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Updated: June 17, 2010 13:28 IST

Making marriage work

DIVYA KUMAR
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PROVIDING SOLUTIONS. Vijay Nagaswami. Photo: S. Thanthoni
The Hindu PROVIDING SOLUTIONS. Vijay Nagaswami. Photo: S. Thanthoni

Marital therapist Vijay Nagaswami on his latest book, his future plans, and more…

The doctor is in. Vijay Nagaswami, Chennai-based psychiatrist and marital therapist, columnist and author of the popular The 24X7 Marriage: Smart Strategies for Good Beginnings (now in its fifth print) is back with the second book in his ‘The New Indian Marriage Series' — The Fifty-50 Marriage: Return to Intimacy (Westland).

Just ahead of its launch in the city, Dr. Nagaswami opened up about the book, the series, his future plans, and, of course, what it takes to nurture one's marriage. Excerpts from the interview.

Did you always plan to make this a series on The New Indian Marriage?

Yes. The first one The 24X7 Marriage was for newly-married couples or couples who were going to get married soon. The second is for couples who've been married a few years, and are wondering what they need to do to rejuvenate their marriage. And, the next book is what everybody seems to be waiting for — on extra marital relationships (laughs). I'm writing it now; it should be out by next summer.

Why specificallyThe New Indian Marriage'?

Because, I found it was changing so much. The last two decades have been dramatic. I would say that almost every five years, the New Indian Marriage is re-inventing itself. We need to acknowledge that marriage today is different, and we need to enjoy that difference. The difficulty is that our marriage templates are primarily our parents' marriages, and with so much changing, there's conflict between the conscious and the unconscious mind.

What I found fascinating about the The Fifty-50 Marriage was the stories of couples you tell in each chapter. Was that to make the book more accessible?

Yes. You can sound very preachy when you're talking about marriage, and you don't want to because there's no such thing as the ‘right' marriage. There are just certain fundamentals to be conscious of. When people read a book, the tendency is to think: “Oh my god, I've got it all wrong”, and I wanted to avoid that. Which is why I've tried to keep to stories, so different people can relate to different aspects.

Invariably, these are stories of people I'd met or heard about. However, I take only the kernel and the rest of it is heavily fictionalised.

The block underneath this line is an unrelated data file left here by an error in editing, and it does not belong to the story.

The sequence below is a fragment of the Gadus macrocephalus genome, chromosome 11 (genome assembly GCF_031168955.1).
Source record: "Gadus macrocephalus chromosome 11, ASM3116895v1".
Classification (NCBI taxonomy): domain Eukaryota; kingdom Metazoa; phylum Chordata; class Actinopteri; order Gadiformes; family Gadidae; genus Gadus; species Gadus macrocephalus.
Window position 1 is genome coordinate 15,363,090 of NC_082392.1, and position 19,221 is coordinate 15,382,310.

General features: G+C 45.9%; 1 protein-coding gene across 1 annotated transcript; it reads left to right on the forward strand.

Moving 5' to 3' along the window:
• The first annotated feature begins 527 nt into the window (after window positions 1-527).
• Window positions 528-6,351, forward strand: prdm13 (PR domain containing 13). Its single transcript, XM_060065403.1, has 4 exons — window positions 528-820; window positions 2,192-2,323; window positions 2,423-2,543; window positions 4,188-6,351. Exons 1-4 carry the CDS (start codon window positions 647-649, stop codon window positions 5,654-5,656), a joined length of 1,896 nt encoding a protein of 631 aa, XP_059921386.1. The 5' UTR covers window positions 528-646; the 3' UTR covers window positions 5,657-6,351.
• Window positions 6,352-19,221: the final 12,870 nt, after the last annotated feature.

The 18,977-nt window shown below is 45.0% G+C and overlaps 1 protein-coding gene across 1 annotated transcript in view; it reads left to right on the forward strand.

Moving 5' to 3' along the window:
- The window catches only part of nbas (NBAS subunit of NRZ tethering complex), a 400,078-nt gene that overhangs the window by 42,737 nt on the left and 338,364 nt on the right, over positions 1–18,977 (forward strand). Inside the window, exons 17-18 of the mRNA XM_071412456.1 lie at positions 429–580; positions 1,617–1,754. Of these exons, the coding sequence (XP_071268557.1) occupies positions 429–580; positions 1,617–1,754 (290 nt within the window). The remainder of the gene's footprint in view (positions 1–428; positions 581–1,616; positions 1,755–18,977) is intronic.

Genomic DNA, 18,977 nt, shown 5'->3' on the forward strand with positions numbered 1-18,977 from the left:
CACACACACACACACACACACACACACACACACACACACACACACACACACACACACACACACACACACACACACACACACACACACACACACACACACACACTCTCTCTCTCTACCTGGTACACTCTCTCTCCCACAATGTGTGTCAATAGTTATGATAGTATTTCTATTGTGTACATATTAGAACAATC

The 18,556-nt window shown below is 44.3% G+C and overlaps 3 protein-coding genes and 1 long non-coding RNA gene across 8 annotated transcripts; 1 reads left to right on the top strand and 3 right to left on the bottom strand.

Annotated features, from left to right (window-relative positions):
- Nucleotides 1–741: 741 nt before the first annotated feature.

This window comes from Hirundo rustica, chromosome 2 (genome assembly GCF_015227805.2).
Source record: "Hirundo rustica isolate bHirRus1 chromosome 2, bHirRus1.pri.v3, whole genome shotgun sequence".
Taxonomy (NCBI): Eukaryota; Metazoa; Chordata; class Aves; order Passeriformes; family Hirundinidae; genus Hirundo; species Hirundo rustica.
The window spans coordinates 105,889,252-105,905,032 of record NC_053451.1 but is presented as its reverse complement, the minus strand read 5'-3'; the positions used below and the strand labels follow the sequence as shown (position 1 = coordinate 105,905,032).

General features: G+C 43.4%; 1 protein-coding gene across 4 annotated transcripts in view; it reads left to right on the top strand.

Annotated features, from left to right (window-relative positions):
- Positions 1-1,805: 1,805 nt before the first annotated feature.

Your final chapter of “Fity-50” is very reassuring… was that again a conscious choice?

Absolutely. When it comes to parenting and marriage, we tend to either be too casual or worry ourselves to death about it. Sure, you're going to get some things wrong. But, fixing it will happen if you've gotten your basics right. Just be conscious about it — then you'll try and find solutions. If you allow your marriage to drift, then you'll just end up drifting away from each other.

What is the message you'd like people to walk away with after reading this book?

That you can't expect your marriage to look after itself — you need to nurture it. Intimacy is what keeps any relationship alive. And, intimacy is about bonding and connectedness. Many people say that we don't have the same interests, so we want to part ways, which is crazy. You can have completely different interests, but still be very connected to each other, because you enjoy the companionship and the closeness, and you do your own things as well.

What was the experience of writing it like?

The most important element was structuring the book. See, there's so much to be said. But, you can't overload people. You can't write such a huge book that people have difficulty even getting started. But, once the structure was there, the writing was not difficult. I took some time off, and wrote the major part of it in Munnar.

Are you planning any other books apart from this series?

Until the next book is done, I'll be focussing on this series. After that, there are some themes I'd like to address — the parent-child relationship, for instance. Or, telling people that gayness is normal, and how it can be dealt with. But, it's all still rather nascent.

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